How To Select a Great Mentor

Not Everyone Should Be A Mentor

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Very few people have ever achieved anything significant without the help and advice from key people they trust and respect. It is also true that many people have failed because they’ve followed the advice of the wrong person. As you try and decide what to do with your life, you will get conflicting advice – that is a fact. Your challenge is separating the good advice from the bad, and determining what is right for you.

One of the ways to evaluate advice is by taking a good hard and honest look at the person giving it, with a particular focus on the intentions behind their advice. As you do this, I encourage you to not let the persons age, occupation, or any other emotion get in the way, but rather focus on whether they’re trying to help you make a decision for yourself, or if they’re trying to make the decision for you. This difference main seem subtle, but the effect on your future could be huge.

When selecting a mentor, there is a very specific quality that you should be looking for, but before I get to what that is, I’d like to suggest that there are two kinds of people you should avoid at all costs.

They are:

  1. The Know-It- All

    There are lots of people out there who truly believe they’re experts on everything – just ask them. While they may be annoying, when left on their own they’re harmless, but when placed in an advisory role, they can in fact become very dangerous. Anyone who refuses to acknowledge that there are things they don’t know are living in denial, and as a result, any advice they offer is often foolish and misguided. Pretending to know what’s right is the dangerous part for you. I believe one of the key traits in a good mentor is the confidence to acknowledge that they don’t know everything; that they don’t have all the answers. What they are good at is pointing you in the right direction so you can find out the answers for yourself. In the end, a truly great advisor/mentor knows it’s not their job to make decisions for you, but to but to provide you with information and guidance you need so you can make your own decisions.

  2. The Bleacher Bum

    As we say in sport, it’s easy to sit in the stands and talk a good game; it’s much more difficult to actually play it. The same is true in life, in that there are many who prefer to sit back and watch from the sidelines as others play the game and make things happen. Despite their reluctance and lack of courage to get in involved, they have no problem sharing their views on what should be done and criticising the actions of others. So let me ask you, is this someone you should be taking advice from? As I’ve said before, I’m a firm believer that to be the best you; to be the person you’re meant to be; to achieve everything that you want in life; you’re going to have to take a few risks. I’m not talking about wild, crazy risks, but rather calculated, well thought out risk. The question is, what do these people really have to offer you? The answer is not much!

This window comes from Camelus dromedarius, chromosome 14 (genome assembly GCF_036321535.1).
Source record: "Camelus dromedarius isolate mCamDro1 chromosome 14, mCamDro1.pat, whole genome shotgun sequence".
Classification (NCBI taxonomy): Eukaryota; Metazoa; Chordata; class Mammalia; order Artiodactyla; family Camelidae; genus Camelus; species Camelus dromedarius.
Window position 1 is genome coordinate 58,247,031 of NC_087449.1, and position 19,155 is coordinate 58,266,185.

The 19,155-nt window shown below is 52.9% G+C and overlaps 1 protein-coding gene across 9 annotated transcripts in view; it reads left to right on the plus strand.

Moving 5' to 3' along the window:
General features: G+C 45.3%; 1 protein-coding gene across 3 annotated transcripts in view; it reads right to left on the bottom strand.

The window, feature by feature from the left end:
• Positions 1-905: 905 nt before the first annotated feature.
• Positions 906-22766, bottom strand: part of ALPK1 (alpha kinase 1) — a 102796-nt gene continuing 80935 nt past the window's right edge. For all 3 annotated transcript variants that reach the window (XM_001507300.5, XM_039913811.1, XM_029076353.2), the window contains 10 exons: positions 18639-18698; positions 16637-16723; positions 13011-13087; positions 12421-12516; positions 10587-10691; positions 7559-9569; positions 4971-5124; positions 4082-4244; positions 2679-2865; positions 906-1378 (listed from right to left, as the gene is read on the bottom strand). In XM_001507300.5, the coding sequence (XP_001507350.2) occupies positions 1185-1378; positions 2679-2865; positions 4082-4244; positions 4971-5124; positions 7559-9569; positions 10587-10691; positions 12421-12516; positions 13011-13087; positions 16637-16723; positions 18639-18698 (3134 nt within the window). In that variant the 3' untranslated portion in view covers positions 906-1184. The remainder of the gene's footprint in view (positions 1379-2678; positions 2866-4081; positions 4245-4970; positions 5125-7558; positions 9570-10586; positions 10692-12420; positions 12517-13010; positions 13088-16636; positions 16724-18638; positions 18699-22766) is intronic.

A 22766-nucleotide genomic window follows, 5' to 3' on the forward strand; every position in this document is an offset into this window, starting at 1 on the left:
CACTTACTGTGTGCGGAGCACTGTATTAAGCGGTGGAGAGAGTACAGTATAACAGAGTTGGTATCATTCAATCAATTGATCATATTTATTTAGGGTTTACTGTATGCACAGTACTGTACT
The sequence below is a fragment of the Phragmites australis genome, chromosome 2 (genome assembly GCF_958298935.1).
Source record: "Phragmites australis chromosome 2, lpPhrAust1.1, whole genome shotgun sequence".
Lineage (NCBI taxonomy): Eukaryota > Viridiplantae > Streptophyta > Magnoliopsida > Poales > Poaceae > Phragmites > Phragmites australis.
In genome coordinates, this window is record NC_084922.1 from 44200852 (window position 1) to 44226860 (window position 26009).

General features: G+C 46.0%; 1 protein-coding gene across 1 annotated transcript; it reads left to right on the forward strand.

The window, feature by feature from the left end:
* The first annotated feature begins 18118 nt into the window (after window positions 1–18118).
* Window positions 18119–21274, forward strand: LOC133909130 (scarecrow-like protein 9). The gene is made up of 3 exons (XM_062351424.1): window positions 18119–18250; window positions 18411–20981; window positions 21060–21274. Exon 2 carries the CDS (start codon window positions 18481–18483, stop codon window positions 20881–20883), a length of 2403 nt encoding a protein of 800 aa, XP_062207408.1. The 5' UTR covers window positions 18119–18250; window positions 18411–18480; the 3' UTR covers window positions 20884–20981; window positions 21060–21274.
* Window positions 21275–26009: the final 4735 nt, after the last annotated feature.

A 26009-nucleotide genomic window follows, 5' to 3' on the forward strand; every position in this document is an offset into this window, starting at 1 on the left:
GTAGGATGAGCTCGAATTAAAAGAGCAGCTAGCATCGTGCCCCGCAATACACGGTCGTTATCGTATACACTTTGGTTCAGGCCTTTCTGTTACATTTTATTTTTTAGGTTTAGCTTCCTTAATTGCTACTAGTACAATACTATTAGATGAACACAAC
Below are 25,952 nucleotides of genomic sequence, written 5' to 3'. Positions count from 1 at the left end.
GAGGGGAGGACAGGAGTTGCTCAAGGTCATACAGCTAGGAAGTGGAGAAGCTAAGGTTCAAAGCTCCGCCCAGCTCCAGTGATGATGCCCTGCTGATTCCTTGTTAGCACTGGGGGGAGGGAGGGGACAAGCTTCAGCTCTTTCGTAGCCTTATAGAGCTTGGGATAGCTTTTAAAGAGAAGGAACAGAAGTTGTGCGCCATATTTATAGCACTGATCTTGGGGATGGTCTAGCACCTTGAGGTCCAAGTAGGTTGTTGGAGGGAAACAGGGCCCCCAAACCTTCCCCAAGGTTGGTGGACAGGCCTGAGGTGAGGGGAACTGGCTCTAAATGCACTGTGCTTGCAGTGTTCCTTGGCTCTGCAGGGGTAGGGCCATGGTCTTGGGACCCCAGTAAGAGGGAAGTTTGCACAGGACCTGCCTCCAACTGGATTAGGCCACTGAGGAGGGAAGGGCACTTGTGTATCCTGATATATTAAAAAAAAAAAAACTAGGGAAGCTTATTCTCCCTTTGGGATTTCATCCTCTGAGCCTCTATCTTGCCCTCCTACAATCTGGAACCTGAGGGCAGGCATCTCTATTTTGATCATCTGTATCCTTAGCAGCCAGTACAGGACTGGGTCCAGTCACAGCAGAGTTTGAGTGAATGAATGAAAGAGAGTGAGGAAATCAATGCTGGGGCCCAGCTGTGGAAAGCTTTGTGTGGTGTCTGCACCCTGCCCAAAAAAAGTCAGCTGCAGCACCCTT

So who is the best person to seek advice from? The answer is people who have achieved what it is you’re trying to achieve; people who have enjoyed success in your area of interest; people who have blazed their own trail and have achieved their goals. In plain language, people who are getting the results you want to experience. People who are living their lives the way you want to live.

To help you find these people and get the advice you really need, follow these five steps:

  1. Make a list of the people who are doing what it is you want to do. This list should include people both within your community or general area, and others you admire, no matter where in the world they are.
  2. Find out as much about these people as you can. Determine what makes them tick. Find out what path they took to get where they are, and who they admire. If possible find out what failures they experienced and the risks they took.
  3. Select one or two of these people on your list and try to meet with them. It’s often not as hard as you think. Take a risk and give them a call. You may be surprised how open they are to mentoring someone who has the courage to actually call them.
  4. When you do meet with them – be prepared. Have a list of questions and don’t be afraid to ask them for advice.
  5. Take what you’ve learned and draw up a plan that’s right for you. Make sure the plan is bold, aggressive, and that it challenges you. Don’t take the safe route.

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